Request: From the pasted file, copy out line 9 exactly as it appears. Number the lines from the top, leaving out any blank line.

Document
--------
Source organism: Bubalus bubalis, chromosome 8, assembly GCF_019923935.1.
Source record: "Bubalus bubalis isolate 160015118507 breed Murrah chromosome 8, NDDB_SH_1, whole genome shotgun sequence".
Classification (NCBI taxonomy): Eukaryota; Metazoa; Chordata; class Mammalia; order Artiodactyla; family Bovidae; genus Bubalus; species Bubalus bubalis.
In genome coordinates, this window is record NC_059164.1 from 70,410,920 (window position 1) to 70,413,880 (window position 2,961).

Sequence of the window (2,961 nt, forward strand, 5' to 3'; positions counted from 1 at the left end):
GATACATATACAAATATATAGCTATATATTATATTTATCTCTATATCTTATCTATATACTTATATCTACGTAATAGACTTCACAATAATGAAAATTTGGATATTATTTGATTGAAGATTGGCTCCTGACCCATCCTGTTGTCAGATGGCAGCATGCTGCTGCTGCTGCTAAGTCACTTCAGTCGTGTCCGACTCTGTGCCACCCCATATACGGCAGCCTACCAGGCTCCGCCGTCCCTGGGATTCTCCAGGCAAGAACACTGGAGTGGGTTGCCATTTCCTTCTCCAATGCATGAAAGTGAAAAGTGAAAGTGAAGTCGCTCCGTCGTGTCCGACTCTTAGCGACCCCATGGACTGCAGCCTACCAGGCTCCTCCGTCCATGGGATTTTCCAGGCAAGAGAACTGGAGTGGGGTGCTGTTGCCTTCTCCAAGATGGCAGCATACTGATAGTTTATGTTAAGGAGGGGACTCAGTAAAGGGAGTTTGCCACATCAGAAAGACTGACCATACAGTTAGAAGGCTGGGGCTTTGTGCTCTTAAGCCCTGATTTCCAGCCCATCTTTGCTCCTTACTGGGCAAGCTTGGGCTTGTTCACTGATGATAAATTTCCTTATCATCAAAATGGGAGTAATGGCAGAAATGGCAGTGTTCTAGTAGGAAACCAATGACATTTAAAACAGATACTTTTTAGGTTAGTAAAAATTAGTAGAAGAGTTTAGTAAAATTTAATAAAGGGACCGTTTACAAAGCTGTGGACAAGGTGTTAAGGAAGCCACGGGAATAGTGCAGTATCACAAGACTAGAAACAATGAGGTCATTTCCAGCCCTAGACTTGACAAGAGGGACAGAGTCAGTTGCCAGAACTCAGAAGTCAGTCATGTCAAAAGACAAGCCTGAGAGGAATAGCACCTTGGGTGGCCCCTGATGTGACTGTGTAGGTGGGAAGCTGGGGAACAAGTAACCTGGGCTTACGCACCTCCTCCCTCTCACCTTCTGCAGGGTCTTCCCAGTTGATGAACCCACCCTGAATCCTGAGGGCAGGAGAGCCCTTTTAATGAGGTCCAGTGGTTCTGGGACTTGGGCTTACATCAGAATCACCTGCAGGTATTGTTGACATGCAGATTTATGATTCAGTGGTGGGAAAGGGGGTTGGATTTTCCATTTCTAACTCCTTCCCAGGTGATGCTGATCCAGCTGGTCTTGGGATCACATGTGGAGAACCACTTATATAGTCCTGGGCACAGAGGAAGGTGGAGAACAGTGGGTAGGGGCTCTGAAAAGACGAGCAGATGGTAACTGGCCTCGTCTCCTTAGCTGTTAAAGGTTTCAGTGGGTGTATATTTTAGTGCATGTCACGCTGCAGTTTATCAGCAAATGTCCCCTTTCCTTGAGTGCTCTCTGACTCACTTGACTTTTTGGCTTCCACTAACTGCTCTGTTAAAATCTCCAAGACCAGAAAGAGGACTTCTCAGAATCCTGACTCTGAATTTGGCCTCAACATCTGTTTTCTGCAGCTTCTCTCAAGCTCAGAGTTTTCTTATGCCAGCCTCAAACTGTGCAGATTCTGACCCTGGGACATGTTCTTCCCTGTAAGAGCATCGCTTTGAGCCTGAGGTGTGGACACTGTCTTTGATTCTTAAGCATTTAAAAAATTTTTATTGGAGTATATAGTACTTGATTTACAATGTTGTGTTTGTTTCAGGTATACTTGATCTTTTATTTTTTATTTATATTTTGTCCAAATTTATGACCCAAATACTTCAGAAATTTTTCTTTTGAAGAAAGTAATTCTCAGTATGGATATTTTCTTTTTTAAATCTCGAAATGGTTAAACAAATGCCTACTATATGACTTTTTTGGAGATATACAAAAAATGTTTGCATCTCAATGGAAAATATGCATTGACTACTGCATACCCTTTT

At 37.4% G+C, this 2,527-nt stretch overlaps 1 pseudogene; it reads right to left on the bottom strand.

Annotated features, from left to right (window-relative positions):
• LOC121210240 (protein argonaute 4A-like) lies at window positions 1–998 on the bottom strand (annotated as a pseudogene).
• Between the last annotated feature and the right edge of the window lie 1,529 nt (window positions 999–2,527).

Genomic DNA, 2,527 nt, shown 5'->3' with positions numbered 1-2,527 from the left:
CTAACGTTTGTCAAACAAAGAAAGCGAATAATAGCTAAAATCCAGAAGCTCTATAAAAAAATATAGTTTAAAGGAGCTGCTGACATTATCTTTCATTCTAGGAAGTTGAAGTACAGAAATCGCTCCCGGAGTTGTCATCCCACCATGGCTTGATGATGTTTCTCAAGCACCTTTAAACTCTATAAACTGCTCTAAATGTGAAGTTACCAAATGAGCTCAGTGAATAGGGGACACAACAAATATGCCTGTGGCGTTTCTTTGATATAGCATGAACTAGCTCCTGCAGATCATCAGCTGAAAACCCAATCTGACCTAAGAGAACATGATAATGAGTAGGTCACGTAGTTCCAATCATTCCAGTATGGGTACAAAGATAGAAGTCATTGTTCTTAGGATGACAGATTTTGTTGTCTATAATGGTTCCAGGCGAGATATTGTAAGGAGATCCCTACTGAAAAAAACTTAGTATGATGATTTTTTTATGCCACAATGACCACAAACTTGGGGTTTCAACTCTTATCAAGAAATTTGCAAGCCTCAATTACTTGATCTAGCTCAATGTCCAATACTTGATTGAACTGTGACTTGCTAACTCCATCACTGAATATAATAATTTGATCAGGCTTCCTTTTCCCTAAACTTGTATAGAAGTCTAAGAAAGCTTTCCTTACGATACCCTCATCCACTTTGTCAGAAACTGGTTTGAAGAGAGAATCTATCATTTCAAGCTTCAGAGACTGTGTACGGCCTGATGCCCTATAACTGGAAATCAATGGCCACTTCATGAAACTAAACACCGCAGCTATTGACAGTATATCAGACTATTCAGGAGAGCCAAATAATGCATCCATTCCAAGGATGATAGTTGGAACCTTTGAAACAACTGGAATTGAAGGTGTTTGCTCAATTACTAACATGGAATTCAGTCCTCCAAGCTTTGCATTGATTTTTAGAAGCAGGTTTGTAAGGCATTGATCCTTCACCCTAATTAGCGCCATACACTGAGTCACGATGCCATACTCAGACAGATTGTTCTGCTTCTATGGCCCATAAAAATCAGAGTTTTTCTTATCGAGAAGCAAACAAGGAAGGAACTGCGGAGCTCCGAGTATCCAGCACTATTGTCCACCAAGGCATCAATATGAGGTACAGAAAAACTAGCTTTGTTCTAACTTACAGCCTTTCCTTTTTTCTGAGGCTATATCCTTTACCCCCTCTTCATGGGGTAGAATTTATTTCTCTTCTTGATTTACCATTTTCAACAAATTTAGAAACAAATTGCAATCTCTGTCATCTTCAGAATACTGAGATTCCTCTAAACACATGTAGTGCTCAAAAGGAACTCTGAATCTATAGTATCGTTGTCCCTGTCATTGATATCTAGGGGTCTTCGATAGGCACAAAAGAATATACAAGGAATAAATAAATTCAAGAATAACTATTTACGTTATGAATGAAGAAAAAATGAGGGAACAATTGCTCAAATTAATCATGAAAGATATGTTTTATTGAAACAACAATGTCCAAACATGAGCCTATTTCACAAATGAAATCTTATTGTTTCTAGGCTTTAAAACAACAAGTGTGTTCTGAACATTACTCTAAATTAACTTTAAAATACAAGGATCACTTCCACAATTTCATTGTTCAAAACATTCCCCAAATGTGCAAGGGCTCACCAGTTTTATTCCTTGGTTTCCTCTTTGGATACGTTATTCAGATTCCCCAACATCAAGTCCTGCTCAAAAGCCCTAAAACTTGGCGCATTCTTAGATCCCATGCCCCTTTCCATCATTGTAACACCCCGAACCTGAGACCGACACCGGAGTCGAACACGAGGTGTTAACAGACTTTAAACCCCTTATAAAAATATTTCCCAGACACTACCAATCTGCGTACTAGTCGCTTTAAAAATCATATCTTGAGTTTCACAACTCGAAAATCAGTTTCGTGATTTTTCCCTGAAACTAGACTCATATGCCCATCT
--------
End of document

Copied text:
• LOC121210240 (protein argonaute 4A-like) lies at window positions 1–998 on the bottom strand (annotated as a pseudogene).